El Universal — Russia Takes Issue with US because of Sanctions on Venezuela — 29 May 2014

ABC News — Venezuela Leader Praises US Rejection of Sanctions — 30 May 2014

The Washington Post — Venezuela Leader Praises US Rejection of Sanctions — 30 May 2014

Monterey Herald News — US Slow to Back Sanctions on Venezuela — 21 May 2014


United States Secretary of Defense To Make Decision Regarding Transfer of Guantanamo Bay Detainees

By Lyndsey Kelly
Impunity Watch Reporter, North America

WASHINGTON, D.C., United States of America Guantanamo Bay has been highly criticized by human rights groups for imprisoning individuals for extended periods of time without being charged or given a trial. President Obama’s administration wants to close the detention center in Cuba, however the President’s plan has been thwarted by the difficulties of transferring the detainees.

Hagel to make decision on transfer of Guantanamo Bay Detainees “fairly soon” (Photo Courtesy of Reuters). 

The Senate Armed Services Committee recently wrapped up a defense bill on Thursday 22 May 2014. The bill would authorize the transfer of prisoners currently incarcerated at Guantanamo Bay to U.S soil for detention, trial, and incarceration.  The bill is in accordance with last years National Defense Authorization Act that eased restrictions on transferring detainees to foreign countries and is another step towards closing the Guantanamo Bay facilities.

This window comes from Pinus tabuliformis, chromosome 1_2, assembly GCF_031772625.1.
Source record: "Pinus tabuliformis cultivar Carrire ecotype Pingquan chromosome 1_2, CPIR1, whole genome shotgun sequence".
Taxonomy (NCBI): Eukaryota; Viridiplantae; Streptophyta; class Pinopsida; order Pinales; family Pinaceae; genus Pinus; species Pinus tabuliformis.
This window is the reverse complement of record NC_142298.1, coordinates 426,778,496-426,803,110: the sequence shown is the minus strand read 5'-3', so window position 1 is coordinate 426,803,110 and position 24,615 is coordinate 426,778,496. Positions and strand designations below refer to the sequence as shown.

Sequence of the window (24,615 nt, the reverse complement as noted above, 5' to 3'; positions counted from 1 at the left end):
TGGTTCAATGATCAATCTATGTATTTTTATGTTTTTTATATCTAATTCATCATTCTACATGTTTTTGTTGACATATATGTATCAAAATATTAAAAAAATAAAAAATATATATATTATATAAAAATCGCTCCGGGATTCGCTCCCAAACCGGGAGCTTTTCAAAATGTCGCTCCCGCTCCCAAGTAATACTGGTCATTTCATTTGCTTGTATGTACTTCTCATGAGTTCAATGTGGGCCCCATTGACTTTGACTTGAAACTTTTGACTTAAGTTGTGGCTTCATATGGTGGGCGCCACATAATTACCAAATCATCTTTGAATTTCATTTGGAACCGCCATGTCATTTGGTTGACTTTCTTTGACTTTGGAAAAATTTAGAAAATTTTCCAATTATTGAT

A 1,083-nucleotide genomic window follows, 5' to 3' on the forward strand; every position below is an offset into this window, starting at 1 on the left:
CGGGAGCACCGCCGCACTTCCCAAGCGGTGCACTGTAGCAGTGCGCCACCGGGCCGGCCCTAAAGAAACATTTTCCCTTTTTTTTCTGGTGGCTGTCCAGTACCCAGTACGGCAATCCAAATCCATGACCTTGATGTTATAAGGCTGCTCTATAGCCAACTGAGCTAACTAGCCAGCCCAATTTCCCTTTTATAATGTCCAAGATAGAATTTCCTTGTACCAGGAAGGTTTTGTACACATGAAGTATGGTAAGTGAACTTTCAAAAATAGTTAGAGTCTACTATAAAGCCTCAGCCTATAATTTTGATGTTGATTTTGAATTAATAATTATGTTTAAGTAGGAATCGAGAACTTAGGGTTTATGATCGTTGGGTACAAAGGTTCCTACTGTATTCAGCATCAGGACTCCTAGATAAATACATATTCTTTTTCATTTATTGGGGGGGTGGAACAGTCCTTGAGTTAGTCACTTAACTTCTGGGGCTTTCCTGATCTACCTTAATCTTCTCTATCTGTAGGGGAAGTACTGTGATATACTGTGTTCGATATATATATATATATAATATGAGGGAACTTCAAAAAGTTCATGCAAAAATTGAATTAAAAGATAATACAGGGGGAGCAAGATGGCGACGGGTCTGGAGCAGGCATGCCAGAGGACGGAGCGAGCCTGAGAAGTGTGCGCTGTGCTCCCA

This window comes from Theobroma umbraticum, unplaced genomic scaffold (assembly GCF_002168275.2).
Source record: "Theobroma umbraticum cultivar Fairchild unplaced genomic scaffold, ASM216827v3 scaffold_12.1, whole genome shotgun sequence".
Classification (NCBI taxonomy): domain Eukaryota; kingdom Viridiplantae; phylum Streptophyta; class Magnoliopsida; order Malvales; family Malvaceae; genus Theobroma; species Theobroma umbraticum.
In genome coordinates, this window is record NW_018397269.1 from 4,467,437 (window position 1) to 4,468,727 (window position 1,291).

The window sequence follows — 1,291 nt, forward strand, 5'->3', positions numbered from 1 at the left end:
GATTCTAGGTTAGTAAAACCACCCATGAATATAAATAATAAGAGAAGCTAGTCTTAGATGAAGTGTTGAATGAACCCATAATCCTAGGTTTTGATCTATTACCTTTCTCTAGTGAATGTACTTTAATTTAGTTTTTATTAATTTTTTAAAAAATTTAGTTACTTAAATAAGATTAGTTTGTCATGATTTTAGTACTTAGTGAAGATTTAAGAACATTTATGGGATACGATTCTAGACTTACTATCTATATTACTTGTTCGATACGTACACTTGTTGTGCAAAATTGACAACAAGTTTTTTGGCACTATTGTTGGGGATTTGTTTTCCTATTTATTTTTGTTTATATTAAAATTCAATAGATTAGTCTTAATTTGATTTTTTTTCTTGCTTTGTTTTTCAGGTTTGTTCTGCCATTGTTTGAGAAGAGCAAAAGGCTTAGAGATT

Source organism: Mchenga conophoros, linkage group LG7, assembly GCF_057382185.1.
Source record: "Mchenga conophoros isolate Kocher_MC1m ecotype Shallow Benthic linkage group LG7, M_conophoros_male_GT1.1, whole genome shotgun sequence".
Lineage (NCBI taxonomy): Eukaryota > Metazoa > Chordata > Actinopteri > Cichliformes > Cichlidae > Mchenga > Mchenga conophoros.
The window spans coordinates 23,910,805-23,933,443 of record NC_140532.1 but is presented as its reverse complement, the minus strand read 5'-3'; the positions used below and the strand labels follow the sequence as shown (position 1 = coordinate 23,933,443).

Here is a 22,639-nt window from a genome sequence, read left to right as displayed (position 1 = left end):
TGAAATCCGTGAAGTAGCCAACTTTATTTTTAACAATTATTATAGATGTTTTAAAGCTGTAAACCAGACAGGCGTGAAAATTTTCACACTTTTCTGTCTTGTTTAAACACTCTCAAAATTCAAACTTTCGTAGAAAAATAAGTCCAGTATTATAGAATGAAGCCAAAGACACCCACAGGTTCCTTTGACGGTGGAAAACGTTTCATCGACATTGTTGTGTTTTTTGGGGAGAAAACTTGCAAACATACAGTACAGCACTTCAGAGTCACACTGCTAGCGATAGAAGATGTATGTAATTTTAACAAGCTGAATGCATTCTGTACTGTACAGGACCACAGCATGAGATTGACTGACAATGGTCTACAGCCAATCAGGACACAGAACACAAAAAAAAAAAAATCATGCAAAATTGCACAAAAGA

In an effort to close Guantanamo Bay, President Obama has been talking to several countries about relocating inmates. The U.S President recently spoke with Uruguayan President Jose Mujica about accepting six detainees. Uruguay agreed in March to take some inmates from Guantanamo Bay, in return, the United States was to free some Cuban prisoners. Uruguayan media reported that the detainees to be transferred were four Syrians and one Pakistani.

Under the current laws the Secretary of Defense must review all cases of detainees to be transferred and examine the procedures put in place to monitor the detainees so as to certify to Congress that they will not be at risk to return to the battlefield. United Stated Defense Secretary, Chuck Hagel, stated on Wednesday 28 May 2014 that he would soon make a decision regarding the detainees at Guantanamo Bay whom Uruguay has offered to accept. Defense officials said there was no timetable for Hagel to make the decision, and Hagel’s only indication as to the timeframe of his decision was his response that the decision would be made “fairly soon.”

Hagel responded to comments about his drawn-out decision by stating, “What I am doing is taking my time to assure that any decision I make is…by standards Congress gave me, that I in fact can notify and certify that this is the responsible thing to do.”